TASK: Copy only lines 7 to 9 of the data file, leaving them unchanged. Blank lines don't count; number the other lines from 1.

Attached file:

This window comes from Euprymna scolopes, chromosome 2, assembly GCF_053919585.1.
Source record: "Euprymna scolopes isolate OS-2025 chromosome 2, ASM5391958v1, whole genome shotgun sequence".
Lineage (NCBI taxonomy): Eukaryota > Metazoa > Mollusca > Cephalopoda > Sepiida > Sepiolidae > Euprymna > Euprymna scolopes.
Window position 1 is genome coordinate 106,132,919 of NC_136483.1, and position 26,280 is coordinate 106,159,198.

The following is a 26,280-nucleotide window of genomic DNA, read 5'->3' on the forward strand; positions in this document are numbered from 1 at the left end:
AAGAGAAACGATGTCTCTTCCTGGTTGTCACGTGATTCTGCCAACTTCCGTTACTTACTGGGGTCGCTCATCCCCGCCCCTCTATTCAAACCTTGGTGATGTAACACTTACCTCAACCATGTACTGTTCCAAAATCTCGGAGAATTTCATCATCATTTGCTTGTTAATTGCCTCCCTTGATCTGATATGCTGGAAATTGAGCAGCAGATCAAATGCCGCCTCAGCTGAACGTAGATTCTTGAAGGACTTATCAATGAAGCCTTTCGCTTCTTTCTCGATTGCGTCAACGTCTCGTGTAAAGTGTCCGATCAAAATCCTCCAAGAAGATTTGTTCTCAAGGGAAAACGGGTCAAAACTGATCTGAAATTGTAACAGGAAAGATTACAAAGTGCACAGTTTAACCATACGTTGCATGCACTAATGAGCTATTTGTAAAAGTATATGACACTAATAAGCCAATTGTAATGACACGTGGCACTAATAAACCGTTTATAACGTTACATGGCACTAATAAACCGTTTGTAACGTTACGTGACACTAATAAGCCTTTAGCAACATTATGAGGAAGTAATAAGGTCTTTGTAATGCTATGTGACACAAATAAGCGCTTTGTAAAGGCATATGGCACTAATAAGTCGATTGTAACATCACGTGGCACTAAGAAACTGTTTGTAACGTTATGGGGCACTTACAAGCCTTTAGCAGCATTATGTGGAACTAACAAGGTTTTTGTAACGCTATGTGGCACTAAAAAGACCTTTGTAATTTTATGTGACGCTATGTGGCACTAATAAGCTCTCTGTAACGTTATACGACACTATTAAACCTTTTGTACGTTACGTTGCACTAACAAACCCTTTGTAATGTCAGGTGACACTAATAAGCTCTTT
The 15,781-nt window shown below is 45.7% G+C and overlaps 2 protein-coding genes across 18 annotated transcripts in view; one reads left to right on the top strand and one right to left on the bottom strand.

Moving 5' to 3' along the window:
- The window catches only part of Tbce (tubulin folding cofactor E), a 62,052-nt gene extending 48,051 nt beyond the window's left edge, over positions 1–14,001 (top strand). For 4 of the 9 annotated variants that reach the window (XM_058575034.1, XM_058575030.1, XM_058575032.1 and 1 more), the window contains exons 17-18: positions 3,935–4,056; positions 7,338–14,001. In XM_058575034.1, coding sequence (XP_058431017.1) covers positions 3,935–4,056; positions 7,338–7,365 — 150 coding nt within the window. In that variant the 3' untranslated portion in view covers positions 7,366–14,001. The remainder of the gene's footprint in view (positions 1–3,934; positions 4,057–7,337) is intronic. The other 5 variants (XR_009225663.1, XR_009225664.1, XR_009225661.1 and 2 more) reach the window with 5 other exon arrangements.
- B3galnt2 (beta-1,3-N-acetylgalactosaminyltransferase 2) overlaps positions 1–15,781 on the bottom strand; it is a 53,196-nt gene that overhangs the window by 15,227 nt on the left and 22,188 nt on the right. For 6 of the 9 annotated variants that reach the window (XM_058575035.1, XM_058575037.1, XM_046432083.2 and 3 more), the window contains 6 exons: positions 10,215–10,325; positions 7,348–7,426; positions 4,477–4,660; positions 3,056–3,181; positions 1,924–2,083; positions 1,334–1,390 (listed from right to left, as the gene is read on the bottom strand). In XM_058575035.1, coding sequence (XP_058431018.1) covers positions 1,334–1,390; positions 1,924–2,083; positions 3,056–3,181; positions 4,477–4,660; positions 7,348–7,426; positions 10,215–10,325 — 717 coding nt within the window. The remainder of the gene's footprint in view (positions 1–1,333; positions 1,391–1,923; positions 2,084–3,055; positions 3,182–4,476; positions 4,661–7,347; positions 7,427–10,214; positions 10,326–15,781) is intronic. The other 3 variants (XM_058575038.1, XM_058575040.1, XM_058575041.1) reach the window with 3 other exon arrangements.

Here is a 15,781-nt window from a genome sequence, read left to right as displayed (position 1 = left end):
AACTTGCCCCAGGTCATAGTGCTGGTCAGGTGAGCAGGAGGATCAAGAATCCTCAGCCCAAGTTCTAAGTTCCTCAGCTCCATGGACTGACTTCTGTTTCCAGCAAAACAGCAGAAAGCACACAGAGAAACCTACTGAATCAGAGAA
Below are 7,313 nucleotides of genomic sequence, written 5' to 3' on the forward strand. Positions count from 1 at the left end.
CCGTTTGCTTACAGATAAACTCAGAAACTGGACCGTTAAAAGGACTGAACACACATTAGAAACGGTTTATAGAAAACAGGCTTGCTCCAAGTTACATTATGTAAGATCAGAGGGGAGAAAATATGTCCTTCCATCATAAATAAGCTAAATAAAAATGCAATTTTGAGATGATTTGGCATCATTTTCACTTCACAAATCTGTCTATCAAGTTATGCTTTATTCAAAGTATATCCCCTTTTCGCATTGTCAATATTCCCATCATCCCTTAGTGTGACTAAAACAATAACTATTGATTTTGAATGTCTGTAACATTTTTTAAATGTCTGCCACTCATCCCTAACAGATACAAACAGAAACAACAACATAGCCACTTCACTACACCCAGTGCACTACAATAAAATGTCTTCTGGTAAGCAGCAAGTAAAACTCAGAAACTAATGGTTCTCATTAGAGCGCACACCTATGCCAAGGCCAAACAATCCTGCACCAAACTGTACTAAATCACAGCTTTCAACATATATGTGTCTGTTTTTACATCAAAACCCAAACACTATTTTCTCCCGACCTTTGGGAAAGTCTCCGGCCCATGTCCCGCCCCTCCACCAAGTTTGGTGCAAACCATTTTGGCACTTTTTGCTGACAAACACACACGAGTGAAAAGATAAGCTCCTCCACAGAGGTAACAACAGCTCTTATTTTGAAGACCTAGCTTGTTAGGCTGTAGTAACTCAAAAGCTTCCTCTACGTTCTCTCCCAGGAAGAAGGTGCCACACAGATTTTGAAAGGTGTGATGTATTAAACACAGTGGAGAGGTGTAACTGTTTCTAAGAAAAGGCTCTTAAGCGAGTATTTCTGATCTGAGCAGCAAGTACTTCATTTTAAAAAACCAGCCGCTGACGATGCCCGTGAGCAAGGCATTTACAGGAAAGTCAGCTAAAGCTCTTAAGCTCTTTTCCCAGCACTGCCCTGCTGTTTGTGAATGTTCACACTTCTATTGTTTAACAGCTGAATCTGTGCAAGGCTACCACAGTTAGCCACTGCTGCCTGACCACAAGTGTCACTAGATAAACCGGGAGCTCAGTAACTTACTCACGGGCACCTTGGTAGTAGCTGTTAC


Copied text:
The 15,781-nt window shown below is 45.7% G+C and overlaps 2 protein-coding genes across 18 annotated transcripts in view; one reads left to right on the top strand and one right to left on the bottom strand.

Moving 5' to 3' along the window:
- The window catches only part of Tbce (tubulin folding cofactor E), a 62,052-nt gene extending 48,051 nt beyond the window's left edge, over positions 1–14,001 (top strand). For 4 of the 9 annotated variants that reach the window (XM_058575034.1, XM_058575030.1, XM_058575032.1 and 1 more), the window contains exons 17-18: positions 3,935–4,056; positions 7,338–14,001. In XM_058575034.1, coding sequence (XP_058431017.1) covers positions 3,935–4,056; positions 7,338–7,365 — 150 coding nt within the window. In that variant the 3' untranslated portion in view covers positions 7,366–14,001. The remainder of the gene's footprint in view (positions 1–3,934; positions 4,057–7,337) is intronic. The other 5 variants (XR_009225663.1, XR_009225664.1, XR_009225661.1 and 2 more) reach the window with 5 other exon arrangements.